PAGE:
sors for spreading shortwave stations further apart"
and "For bandspread purposes the stator plates of
the tuning condensor in this receiver are designed
in two sections"
. This invites investigation, because
it is the square root of the
ratio of minimum to max-
imum capacitance (plates minimally versus maxim-
ally meshed) that is important for tuning range on
any band, not absolute capacitance; inspection of
the condensor on the 690XX suggests that this rat-
io stays constant regardless of how the stators are
configured. Besides, the 37-690X does
not employ
split stators and yet has identical ranges to the 690
XX! But, to achieve this, the 37-690X required ext-
ensive padding and trimming of the condensor,
whereas the 38-116XX and 690XX get away mostly
with simplified trimming. Moreover, what the decr-
eased stator capacitance also did was require the
inductance within a tuned circuit to be increased
for  a given frequency of resonance, and with this
higher inductance came benefits of higher Q and
improved tolerance to manufacturing spreads

The simplifications were not without impact on dial
linearity. I have created a chart (right) comparing
linearity of the 37-690X's dial with that of the 38-
690XX on Band 1 (standard broadcast) and Band
3 (made using measurements of the actual dials).
Bands 1 and, by inference 2, are very similar bet-
ween the models, which is to be expected given
that the range of the tuning condensors was likely
chosen to accommodate these with minimal pad-
ding and trimming on either set, assuming a similar
capacity versus rotation law. However for 1938 the
split stators result in a more even coverage of the
tuning range on the band-spread bands 3, 4 and
5. Band 2 is very similar to Band 1 because both
stators of each gang of the tuning condensor are
used in parallel for these bands. Likewise, bands
4 & 5 share the same characteristic as Band 3 be-
cause these all use just the smaller stators.

So it appears that use of split stators was one ena-
bling measure that allowed Philco to simplify asp-
ects of the various tuned circuits. There were prob-
ably others too. US patent
#2122558 A, filed by
RCA in 1934, provides some insight into the trade-
offs faced by circuit designers and which drove
Philco to employ the split stator condensor in their
1938 5-band receivers (though RCA seems to have
overlooked this approach in their patent). For sure,
over time Philco engineers would have improved
their understanding of circuit trade-offs involved,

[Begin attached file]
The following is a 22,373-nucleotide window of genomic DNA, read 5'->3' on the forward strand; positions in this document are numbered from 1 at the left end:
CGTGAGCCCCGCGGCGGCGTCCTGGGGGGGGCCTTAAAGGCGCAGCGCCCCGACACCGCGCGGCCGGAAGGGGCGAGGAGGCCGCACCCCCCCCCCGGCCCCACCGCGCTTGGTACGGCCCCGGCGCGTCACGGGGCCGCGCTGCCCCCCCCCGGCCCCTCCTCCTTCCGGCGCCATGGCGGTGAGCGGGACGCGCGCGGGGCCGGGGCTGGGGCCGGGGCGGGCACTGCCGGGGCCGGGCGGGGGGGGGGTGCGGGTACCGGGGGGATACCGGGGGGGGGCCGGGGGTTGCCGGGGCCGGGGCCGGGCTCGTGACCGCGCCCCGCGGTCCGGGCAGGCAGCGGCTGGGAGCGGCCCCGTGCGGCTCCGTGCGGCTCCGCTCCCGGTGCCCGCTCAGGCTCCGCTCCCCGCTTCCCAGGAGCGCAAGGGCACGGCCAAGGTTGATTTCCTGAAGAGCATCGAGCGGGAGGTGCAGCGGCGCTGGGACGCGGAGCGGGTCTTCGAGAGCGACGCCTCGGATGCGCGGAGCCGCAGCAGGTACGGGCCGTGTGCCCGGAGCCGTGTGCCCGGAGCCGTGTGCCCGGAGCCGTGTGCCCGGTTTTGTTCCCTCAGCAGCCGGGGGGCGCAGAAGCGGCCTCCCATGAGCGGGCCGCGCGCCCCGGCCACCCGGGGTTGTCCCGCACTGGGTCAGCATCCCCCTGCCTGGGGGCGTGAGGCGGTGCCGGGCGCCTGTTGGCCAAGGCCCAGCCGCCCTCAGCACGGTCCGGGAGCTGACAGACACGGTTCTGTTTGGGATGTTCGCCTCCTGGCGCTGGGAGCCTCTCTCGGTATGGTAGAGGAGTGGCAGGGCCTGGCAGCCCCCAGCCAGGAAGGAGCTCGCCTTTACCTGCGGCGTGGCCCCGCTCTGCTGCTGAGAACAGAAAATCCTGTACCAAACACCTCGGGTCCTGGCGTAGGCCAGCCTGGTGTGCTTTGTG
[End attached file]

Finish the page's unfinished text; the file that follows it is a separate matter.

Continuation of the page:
leading to reduced circuit complexity with not nec-
essarily compromised, but perhaps even improved

*After writing this piece, I found this excellent article
on-line that explains the use of padders and trim-
mers for bandspreading - see
here and follow the
TubeRadioLand:Home > Philco > 38-690XX
Philco 38-690XX Super 'Hi-Fi' Console Radio (1936/37)
click any thumbnail to enlarge
Philco 38-690XX Super-High-Fidelity Console Radio (1937/38)
Philco 38-690XX Super-High-Fidelity Console Radio (1937/38)
Philco 38-690XX Super-High-Fidelity Console Radio Rear (19338)
No Longer need you "Squat, Stoop or Squint" to tune a station!
Philco 38-690XX Super-High-Fidelity Console Radio (1937/38)
Philco 38-690XX Control Panel
Extract from Philco 1938 Brochure (Summer 1937)
Feb 16th 1938, Ohio
RF Chassis (upper) Tube Line-Up:
6U7G RF amp
6A8G mixer
6A8G Local Oscillator
6N7G Osc control for magnetic tuning
6K7G 1st IF
6K7G 2nd IF
6J5G 2nd Detector
6B8G RF Automatic Volume Control (AVC)
6K7G Magnetic Tuning amplifier
6H6G Magnetic Tuning Discriminator
6R7G 1st AF
6N7G 2nd AF/Automatic Bass Amp
6K7G Automatic Bass Compensation Amp

Power Chassis (lower) Tube Line-Up:
5X4G Rectifier for first power unit
5X4G Rectifier for 2nd power unit
6J5G Bass amplifier AVC
6F6G Driver
6L6G * 2 Push-Pull audio output

Tuning ranges:                             max:min**
Range 1: 530 to 1600 kcs                  3.02
Range 2: 1.58 to 4.75 mcs                 3.01
Range 3: 4.7 to 7.4 mcs                     1.57
Range 4: 7.35 to 11.6 mcs                 1.58
Range 5: 11.5 to 18.2 mcs                 1.58
Five Spread-Band Ranges to the left
Philco 37-690X & 38-690XX Dial Linearity
(based on actual dial measurements)
Note: linearity table column headers incorrectly show
116X & 116XX. These should be 690X and 690XX.
I purchased this set in 2006. The cabinet is original but
I recently cleaned and detailed it. It is testament to the
quality of the veneers and finish on this radio that it
cleaned up so beautifully. A showpiece for sure. The
chassis is unrestored, but played upon being brought
up slowly on a variac for a short while. I plan to have it
on the bench for a full restoration this winter (2015/16)!